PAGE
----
The Sugar Skull

By. Justin Goodwine

Introduction

Finally a new paper mache skull that dazzles even the most jaded of Day of the Dead collectors! These are extremely well made and stuffed full of free hand painted designs, then encrusted in glitter. They are molded like all paper mache skulls, but hand-shaped to give the skull a real folk art feel. Many large ones have tin foil eyes. If you were to look at 50 skulls, only a few would be duplicated color combinations. Bright assorted colors, 2-tones and a few B&W. Artisans all over Mexico love Day of the Dead because it's the busiest time of the year for them.

The Project

Sugar Skull

- The Project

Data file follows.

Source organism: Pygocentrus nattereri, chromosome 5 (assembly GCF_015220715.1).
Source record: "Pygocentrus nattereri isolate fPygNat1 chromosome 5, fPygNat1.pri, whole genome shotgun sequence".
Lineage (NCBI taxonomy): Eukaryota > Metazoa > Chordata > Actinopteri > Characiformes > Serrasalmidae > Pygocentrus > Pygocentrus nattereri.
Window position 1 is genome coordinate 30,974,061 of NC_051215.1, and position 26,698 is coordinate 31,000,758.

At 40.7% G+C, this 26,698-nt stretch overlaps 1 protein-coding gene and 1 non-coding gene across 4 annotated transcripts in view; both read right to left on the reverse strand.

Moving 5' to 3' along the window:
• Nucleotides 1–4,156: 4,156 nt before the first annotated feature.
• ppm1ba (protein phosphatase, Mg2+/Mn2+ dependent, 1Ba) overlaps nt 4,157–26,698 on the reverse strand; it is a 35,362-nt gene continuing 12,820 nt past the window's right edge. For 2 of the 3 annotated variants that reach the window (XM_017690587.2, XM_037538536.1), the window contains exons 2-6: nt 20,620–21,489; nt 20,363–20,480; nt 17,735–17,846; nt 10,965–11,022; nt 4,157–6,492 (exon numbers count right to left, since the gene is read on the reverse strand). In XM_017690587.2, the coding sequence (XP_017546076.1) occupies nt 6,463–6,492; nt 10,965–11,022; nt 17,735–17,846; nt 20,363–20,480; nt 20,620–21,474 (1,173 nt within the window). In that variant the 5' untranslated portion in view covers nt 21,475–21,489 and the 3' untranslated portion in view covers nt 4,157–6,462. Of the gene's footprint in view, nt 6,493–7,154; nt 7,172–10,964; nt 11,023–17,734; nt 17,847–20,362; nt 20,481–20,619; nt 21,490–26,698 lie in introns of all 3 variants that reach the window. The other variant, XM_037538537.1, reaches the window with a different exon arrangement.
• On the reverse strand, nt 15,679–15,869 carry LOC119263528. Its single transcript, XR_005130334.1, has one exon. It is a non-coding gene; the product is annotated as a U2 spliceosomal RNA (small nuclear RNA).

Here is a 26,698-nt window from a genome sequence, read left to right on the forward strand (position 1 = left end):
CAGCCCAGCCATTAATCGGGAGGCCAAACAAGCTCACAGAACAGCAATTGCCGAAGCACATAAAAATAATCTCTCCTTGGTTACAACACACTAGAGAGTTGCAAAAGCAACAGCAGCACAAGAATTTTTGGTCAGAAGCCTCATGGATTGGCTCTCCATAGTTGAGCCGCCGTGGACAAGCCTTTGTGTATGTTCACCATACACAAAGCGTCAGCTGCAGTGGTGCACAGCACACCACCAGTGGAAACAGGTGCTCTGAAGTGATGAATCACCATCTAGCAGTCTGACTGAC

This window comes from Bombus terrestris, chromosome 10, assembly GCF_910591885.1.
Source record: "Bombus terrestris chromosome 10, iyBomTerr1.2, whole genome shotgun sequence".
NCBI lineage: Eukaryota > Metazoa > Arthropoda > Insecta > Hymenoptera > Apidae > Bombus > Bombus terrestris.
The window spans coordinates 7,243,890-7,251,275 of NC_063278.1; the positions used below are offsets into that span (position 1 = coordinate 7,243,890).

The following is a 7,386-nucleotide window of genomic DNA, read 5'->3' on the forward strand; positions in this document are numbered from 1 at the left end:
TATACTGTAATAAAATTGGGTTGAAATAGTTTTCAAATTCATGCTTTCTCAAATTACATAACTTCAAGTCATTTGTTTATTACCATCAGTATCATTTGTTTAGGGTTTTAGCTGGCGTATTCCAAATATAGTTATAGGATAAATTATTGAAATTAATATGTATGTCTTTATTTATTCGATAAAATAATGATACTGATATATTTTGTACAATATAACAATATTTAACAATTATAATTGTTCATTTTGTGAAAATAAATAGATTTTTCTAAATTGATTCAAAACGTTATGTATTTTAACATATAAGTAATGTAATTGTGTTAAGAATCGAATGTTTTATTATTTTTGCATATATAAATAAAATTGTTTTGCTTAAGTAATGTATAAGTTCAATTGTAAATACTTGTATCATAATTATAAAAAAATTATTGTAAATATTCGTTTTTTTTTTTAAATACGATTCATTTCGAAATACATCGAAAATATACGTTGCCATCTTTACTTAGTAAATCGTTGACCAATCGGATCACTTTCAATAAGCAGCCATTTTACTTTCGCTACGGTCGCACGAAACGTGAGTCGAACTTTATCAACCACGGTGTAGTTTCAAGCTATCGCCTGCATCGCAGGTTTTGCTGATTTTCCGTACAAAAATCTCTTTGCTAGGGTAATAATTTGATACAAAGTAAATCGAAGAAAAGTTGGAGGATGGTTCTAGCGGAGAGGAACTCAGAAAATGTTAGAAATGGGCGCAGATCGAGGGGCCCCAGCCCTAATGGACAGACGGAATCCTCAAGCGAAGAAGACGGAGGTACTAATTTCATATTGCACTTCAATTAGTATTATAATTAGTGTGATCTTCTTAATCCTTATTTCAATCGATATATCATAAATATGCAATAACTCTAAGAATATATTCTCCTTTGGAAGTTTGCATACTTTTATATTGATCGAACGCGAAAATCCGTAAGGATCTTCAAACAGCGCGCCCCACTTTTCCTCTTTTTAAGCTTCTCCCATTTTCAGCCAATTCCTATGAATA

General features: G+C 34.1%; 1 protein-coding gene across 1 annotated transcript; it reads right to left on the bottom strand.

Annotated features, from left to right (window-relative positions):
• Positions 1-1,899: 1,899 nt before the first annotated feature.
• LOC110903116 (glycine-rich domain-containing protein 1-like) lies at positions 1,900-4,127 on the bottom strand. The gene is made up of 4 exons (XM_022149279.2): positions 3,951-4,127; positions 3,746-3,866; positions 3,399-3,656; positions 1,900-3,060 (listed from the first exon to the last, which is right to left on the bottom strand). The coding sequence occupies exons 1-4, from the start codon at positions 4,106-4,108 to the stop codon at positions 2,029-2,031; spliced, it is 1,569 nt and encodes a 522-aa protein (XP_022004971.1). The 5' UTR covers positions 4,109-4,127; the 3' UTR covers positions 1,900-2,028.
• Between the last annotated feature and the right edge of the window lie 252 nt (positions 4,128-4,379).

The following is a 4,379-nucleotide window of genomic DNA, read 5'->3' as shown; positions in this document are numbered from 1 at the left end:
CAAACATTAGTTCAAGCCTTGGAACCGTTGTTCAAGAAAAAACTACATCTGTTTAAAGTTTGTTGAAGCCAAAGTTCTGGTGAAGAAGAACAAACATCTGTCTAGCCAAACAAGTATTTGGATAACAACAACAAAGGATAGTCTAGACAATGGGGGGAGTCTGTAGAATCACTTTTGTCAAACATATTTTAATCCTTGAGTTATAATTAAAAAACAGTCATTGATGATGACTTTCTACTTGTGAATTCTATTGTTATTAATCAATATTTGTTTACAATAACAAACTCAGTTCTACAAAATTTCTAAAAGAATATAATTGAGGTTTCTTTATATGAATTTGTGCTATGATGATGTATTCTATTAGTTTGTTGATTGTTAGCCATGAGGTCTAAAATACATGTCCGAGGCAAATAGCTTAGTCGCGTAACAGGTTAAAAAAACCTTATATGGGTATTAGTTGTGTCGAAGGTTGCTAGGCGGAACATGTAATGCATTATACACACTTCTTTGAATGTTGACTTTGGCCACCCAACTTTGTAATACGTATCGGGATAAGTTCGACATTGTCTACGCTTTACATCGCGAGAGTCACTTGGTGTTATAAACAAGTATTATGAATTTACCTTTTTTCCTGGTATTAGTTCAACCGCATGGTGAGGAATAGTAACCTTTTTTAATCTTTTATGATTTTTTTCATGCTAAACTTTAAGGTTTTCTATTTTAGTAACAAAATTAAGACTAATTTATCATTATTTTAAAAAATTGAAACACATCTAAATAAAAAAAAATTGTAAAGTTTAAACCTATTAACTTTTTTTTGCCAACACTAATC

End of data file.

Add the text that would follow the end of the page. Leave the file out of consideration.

The Sugar skull project made us view them in a different way. We've all made sugar skulls from scratch and we didn't even know what sugar skulls stood for. But we do understand now. We've all have different meaning to our sugar skulls. Mine in particular was about how the Europeans striped the Native Americans land and how Natives had to move westward. There are so many different ideas that were shared with this project. The coloring on the skulls meant something too. We've all colored our skull differently. So sugar skulls are lightly painted and darkly painted. Most people painted there skulls lightly so that their background would stick out more. And that brings me to my next statement which is the background. The backgrounds in this project played a very important role in this project. The background gave viewers an interesting sight. The background speaks to viewers to help them picture what the whole concept of what the project is saying.